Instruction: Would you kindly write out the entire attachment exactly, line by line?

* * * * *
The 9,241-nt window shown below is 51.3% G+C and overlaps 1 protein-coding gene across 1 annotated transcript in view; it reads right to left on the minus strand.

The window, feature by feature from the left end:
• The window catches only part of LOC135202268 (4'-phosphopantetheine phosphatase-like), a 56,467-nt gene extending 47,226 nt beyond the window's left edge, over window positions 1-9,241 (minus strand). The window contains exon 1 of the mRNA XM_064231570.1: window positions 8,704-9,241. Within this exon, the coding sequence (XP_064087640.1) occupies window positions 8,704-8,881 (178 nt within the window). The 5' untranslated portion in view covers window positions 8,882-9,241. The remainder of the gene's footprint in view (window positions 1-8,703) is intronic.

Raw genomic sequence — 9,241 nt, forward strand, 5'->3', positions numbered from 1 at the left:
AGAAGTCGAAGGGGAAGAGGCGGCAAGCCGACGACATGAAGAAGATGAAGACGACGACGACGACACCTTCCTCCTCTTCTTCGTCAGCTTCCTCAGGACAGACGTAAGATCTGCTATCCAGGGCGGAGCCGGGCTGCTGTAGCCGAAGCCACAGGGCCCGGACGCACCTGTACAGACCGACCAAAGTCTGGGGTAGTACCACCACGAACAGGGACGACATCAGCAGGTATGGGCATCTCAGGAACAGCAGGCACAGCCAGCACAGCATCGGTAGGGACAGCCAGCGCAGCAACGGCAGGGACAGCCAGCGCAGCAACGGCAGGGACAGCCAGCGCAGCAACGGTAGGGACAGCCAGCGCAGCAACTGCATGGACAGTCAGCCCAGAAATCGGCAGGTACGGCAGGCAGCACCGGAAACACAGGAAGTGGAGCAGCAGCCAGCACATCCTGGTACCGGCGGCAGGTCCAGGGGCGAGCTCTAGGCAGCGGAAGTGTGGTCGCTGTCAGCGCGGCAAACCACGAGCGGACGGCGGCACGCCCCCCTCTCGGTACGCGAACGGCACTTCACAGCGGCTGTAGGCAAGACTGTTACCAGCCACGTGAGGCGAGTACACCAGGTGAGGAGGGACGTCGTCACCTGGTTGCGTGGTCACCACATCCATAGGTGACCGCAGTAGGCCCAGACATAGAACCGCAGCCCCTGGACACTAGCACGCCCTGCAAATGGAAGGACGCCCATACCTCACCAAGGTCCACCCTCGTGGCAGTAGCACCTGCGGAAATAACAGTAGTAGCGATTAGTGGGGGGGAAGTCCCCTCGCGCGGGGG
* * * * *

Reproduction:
The 9,241-nt window shown below is 51.3% G+C and overlaps 1 protein-coding gene across 1 annotated transcript in view; it reads right to left on the minus strand.

The window, feature by feature from the left end:
• The window catches only part of LOC135202268 (4'-phosphopantetheine phosphatase-like), a 56,467-nt gene extending 47,226 nt beyond the window's left edge, over window positions 1-9,241 (minus strand). The window contains exon 1 of the mRNA XM_064231570.1: window positions 8,704-9,241. Within this exon, the coding sequence (XP_064087640.1) occupies window positions 8,704-8,881 (178 nt within the window). The 5' untranslated portion in view covers window positions 8,882-9,241. The remainder of the gene's footprint in view (window positions 1-8,703) is intronic.

Raw genomic sequence — 9,241 nt, forward strand, 5'->3', positions numbered from 1 at the left:
AGAAGTCGAAGGGGAAGAGGCGGCAAGCCGACGACATGAAGAAGATGAAGACGACGACGACGACACCTTCCTCCTCTTCTTCGTCAGCTTCCTCAGGACAGACGTAAGATCTGCTATCCAGGGCGGAGCCGGGCTGCTGTAGCCGAAGCCACAGGGCCCGGACGCACCTGTACAGACCGACCAAAGTCTGGGGTAGTACCACCACGAACAGGGACGACATCAGCAGGTATGGGCATCTCAGGAACAGCAGGCACAGCCAGCACAGCATCGGTAGGGACAGCCAGCGCAGCAACGGCAGGGACAGCCAGCGCAGCAACGGCAGGGACAGCCAGCGCAGCAACGGTAGGGACAGCCAGCGCAGCAACTGCATGGACAGTCAGCCCAGAAATCGGCAGGTACGGCAGGCAGCACCGGAAACACAGGAAGTGGAGCAGCAGCCAGCACATCCTGGTACCGGCGGCAGGTCCAGGGGCGAGCTCTAGGCAGCGGAAGTGTGGTCGCTGTCAGCGCGGCAAACCACGAGCGGACGGCGGCACGCCCCCCTCTCGGTACGCGAACGGCACTTCACAGCGGCTGTAGGCAAGACTGTTACCAGCCACGTGAGGCGAGTACACCAGGTGAGGAGGGACGTCGTCACCTGGTTGCGTGGTCACCACATCCATAGGTGACCGCAGTAGGCCCAGACATAGAACCGCAGCCCCTGGACACTAGCACGCCCTGCAAATGGAAGGACGCCCATACCTCACCAAGGTCCACCCTCGTGGCAGTAGCACCTGCGGAAATAACAGTAGTAGCGATTAGTGGGGGGGAAGTCCCCTCGCGCGGGGG